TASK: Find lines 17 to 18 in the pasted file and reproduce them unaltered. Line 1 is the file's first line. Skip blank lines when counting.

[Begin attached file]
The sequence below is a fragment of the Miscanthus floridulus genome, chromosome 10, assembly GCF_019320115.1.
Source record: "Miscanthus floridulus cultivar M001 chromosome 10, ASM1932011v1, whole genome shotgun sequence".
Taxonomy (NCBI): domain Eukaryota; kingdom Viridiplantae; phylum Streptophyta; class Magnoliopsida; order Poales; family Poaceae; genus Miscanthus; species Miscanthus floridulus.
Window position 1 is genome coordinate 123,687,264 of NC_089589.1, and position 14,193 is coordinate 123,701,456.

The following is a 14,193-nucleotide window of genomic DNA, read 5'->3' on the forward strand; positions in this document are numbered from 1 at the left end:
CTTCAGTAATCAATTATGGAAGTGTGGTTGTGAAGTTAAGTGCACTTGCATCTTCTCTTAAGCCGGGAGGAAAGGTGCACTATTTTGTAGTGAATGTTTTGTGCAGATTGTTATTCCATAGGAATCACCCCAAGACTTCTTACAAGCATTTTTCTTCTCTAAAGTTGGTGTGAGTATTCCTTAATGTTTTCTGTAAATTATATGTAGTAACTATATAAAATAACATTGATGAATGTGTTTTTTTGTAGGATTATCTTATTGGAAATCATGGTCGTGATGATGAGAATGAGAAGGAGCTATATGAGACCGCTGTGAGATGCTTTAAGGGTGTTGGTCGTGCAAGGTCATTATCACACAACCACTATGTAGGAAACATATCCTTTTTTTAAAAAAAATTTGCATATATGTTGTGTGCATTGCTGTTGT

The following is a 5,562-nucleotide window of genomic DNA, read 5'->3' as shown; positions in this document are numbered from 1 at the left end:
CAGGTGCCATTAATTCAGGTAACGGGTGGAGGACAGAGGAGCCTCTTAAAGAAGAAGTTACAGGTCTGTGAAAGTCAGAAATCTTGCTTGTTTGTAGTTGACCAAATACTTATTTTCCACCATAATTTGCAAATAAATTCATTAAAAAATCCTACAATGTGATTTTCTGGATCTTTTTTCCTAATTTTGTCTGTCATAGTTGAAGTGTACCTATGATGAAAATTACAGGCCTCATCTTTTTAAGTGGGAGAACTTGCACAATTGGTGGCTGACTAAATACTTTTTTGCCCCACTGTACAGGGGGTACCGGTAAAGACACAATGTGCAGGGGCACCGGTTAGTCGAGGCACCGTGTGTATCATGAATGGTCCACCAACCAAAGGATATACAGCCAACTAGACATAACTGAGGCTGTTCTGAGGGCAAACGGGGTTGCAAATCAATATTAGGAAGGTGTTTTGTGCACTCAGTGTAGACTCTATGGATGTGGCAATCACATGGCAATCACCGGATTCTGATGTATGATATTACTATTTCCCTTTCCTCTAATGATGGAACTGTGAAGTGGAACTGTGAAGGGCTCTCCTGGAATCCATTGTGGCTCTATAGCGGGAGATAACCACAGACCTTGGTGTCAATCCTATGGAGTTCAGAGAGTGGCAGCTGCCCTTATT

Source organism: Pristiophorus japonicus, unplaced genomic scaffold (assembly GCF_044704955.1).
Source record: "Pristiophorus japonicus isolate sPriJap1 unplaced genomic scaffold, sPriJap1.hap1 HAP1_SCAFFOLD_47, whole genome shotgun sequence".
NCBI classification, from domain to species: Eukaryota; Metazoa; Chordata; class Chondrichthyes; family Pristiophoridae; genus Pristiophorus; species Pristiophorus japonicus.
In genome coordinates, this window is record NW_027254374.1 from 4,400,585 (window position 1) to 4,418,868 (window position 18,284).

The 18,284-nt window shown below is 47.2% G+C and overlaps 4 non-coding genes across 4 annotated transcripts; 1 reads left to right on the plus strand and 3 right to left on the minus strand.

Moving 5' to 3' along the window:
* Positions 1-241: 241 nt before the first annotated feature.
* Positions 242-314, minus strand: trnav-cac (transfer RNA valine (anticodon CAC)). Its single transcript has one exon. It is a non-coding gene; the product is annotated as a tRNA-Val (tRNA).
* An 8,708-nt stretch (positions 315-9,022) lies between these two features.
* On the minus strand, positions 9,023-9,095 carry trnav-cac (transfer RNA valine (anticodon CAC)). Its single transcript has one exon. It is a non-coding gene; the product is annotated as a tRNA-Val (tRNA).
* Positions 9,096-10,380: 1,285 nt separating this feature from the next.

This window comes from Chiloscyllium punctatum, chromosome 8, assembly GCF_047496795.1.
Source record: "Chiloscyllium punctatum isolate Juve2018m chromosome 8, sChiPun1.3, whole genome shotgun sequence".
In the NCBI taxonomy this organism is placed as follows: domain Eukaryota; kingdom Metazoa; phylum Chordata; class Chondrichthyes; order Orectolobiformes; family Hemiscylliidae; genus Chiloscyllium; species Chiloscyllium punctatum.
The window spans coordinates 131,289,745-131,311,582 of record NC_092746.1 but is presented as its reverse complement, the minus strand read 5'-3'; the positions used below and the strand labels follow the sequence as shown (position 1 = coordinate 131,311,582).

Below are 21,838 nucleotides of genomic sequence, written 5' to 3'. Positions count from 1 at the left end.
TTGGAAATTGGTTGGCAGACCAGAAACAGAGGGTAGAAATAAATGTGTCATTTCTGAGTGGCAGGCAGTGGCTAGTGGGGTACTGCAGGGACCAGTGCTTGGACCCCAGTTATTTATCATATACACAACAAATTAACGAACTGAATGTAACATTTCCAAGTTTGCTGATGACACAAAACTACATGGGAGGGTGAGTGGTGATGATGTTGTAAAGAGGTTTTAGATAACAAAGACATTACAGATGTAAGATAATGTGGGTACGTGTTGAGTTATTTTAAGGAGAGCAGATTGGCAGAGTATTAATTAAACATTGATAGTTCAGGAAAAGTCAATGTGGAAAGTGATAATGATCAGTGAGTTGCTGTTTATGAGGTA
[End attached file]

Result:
* An 8,708-nt stretch (positions 315-9,022) lies between these two features.
* On the minus strand, positions 9,023-9,095 carry trnav-cac (transfer RNA valine (anticodon CAC)). Its single transcript has one exon. It is a non-coding gene; the product is annotated as a tRNA-Val (tRNA).